|Publication number||US5148741 A|
|Application number||US 07/849,566|
|Publication date||Sep 22, 1992|
|Filing date||Mar 11, 1992|
|Priority date||Mar 11, 1992|
|Publication number||07849566, 849566, US 5148741 A, US 5148741A, US-A-5148741, US5148741 A, US5148741A|
|Inventors||Lawrence G. Hickman, William D. Lewis, Jwohaw Thai, Joseph C. Wirt|
|Original Assignee||Reynolds Metals Company|
|Export Citation||BiBTeX, EndNote, RefMan|
|Patent Citations (12), Classifications (11), Legal Events (8)|
|External Links: USPTO, USPTO Assignment, Espacenet|
The present invention relates to a reflective enhancement of printed material, in particular rotogravure printed material. Specifically, a plurality of elements are formed on printed material, the elements being in registration with colors and/or shapes of an image printed on the material. By proper selection of the various elements in registration with the colors and/or shapes, the image printed on the material is reflectively enhanced.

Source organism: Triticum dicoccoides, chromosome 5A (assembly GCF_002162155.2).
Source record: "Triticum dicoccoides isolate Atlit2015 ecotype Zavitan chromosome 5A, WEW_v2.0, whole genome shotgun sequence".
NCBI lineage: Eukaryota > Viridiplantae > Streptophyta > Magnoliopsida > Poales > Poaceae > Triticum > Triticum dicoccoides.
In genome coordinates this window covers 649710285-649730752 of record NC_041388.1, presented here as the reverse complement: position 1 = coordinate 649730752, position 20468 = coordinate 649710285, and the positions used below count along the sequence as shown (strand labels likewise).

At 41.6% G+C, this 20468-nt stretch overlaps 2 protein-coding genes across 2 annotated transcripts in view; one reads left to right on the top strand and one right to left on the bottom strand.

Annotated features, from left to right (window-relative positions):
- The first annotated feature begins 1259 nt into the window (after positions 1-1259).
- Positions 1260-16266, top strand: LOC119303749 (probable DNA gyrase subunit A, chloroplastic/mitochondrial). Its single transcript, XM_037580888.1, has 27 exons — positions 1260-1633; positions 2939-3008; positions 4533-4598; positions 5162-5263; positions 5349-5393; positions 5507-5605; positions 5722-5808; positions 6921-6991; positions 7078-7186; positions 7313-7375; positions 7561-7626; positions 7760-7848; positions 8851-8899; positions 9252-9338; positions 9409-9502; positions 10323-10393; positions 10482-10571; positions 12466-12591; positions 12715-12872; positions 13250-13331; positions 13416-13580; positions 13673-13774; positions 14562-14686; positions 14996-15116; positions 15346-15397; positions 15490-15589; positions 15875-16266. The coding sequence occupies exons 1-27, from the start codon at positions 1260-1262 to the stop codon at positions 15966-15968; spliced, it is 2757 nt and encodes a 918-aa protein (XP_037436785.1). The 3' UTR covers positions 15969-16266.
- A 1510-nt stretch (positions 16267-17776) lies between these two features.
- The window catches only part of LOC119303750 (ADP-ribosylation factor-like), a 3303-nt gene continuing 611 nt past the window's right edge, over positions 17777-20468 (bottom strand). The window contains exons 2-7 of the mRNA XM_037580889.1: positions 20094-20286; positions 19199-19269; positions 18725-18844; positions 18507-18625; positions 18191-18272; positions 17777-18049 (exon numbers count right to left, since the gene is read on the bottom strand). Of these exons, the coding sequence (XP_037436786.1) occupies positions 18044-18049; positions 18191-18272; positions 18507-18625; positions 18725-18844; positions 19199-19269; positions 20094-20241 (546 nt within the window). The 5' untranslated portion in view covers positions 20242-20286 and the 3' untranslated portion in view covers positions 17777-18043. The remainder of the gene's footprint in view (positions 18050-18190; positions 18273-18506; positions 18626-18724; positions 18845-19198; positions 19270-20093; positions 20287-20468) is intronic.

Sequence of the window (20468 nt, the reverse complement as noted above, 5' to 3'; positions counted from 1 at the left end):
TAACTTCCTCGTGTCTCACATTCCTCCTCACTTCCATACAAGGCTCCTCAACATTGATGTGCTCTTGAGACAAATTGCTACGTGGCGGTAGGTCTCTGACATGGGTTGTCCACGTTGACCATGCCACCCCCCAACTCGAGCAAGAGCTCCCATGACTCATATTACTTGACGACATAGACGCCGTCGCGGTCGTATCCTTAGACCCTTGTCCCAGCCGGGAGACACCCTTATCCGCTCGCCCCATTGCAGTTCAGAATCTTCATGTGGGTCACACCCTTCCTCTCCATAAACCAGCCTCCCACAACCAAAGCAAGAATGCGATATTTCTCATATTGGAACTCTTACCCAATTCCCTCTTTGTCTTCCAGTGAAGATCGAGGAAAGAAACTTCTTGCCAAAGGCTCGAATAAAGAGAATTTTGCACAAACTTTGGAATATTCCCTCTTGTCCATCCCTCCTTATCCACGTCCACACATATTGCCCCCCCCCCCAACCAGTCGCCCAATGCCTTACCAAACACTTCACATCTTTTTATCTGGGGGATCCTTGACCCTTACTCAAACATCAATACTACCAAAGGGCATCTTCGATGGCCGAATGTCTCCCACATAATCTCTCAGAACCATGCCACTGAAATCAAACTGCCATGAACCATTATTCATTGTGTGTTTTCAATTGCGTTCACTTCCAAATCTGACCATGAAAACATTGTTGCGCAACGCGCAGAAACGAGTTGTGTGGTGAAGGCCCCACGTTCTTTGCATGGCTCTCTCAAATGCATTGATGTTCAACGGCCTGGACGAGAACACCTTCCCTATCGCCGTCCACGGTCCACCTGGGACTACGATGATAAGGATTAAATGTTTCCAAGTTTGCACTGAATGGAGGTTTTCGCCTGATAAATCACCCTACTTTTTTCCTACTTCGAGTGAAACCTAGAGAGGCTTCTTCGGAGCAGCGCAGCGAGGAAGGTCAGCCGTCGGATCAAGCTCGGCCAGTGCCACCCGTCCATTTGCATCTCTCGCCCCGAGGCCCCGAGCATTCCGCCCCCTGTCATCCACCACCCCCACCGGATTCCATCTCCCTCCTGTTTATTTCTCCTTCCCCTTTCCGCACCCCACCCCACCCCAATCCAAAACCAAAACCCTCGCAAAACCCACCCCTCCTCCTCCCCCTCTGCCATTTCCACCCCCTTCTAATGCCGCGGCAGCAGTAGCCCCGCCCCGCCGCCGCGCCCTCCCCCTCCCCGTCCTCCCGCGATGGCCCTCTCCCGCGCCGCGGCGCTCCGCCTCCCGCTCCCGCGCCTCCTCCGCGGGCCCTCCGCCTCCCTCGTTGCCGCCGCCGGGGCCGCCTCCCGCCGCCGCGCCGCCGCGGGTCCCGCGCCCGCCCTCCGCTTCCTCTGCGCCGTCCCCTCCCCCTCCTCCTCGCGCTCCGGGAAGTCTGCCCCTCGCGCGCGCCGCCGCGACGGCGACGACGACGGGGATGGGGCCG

In the prior art, various processes and apparatus have been proposed to produce a texture on printed material. U.S. Pat. No. 3,247,785 to Shultz discloses a method and apparatus for texture embossing a sheet of material. In this patent, a metallic foil layer laminated to a paper backing layer is continually embossed with a textured embossing pattern. A pattern may consist of a series of hills and valleys arranged in a predetermined configuration. By arranging the hills and valleys in various angles relative to each other, a texture embossed pattern can give the appearance of a particular shape on the surface of the material even though the entire foil material is of the same color. However, the patent to Shultz does not recognize registering a plurality of patterns in a predetermined configuration with shapes and/or colors of above a printed image to reflectively enhance the printed image.